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Welcome to the nexus of ethics, psychology, morality, philosophy and health care

Wednesday, October 8, 2014

The ‘perfect family’ has created an ethical and moral vacuum

By Zoe Krupka
The Conversation
Originally published September 11, 2014

Here is an excerpt:

Arndt and Hymowitz, like many psychologists, opinionators and policy-makers, have distilled complex family studies research into a series of simplistic, unscientific and punitive ethical shortcuts to the question of how to live well in a family. It’s both a gross misuse of the evidence base and a stunted template for ethical decision-making. Squeezed into a tabloid headline, the message reads: Face Facts: If you’re a parent and you’re not married, your family is dysfunctional and your kids are suffering.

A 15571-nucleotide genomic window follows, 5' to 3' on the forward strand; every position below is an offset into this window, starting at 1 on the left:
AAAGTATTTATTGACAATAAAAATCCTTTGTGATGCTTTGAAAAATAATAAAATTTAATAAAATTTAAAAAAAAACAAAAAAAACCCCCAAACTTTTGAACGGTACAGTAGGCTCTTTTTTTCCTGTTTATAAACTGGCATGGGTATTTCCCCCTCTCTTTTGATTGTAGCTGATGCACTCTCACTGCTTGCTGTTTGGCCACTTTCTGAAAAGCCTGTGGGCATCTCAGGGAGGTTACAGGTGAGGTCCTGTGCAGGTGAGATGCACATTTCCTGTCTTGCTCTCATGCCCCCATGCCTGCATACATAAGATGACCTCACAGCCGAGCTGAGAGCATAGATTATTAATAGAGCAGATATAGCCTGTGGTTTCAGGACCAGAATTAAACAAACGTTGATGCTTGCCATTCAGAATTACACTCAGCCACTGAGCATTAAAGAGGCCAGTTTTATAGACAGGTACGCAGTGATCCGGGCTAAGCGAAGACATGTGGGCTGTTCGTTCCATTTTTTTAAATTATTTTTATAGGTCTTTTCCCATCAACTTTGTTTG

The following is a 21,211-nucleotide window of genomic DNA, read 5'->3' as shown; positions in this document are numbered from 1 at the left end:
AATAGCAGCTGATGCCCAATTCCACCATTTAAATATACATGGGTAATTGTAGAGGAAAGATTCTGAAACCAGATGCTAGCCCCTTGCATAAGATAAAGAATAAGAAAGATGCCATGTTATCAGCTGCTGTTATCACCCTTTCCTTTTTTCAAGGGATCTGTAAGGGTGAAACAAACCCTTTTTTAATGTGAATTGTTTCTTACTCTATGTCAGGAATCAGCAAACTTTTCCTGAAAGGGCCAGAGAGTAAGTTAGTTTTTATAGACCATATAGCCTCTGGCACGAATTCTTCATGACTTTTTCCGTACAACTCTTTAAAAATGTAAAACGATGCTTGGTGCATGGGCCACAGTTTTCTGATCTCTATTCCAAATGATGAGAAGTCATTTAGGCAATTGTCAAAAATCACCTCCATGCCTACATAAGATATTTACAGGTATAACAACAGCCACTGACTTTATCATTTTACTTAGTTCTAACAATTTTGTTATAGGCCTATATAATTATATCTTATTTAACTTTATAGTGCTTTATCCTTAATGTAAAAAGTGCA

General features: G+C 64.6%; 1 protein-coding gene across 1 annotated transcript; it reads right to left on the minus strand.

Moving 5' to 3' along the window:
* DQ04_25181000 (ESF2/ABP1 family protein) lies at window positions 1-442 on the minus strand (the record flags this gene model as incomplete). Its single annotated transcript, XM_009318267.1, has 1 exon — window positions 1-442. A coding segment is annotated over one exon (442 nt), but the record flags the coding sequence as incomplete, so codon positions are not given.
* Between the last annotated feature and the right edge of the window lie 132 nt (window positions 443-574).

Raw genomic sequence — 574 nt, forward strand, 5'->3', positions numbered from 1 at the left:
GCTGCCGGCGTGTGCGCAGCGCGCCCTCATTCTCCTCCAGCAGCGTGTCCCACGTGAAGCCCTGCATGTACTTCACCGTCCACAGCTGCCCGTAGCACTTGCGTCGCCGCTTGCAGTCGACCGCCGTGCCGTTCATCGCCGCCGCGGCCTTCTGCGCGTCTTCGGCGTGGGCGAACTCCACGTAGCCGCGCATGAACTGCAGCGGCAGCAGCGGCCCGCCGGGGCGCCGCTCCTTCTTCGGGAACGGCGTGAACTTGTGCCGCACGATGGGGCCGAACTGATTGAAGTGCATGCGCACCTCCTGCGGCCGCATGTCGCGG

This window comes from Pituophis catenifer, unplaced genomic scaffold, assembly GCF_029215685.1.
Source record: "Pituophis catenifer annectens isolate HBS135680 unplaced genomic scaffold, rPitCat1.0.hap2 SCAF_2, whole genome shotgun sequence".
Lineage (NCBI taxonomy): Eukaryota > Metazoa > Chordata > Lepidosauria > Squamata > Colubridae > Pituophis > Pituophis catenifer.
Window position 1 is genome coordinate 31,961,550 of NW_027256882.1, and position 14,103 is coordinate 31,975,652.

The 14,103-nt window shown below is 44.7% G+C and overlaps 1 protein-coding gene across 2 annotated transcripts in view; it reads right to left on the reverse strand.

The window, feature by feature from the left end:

The ideal of the perfect family lurks not so quietly underneath these simple summaries of complex interpersonal and social life. It creates a kind of ethical vacuum where the question of competing factors and conflicting interests becomes invisible. In order to maintain an ideal of perfection, family studies research can be used as a kind of blunt instrument, forcing individuals to bear the brunt of more complex social forces alone.

The entire article is here.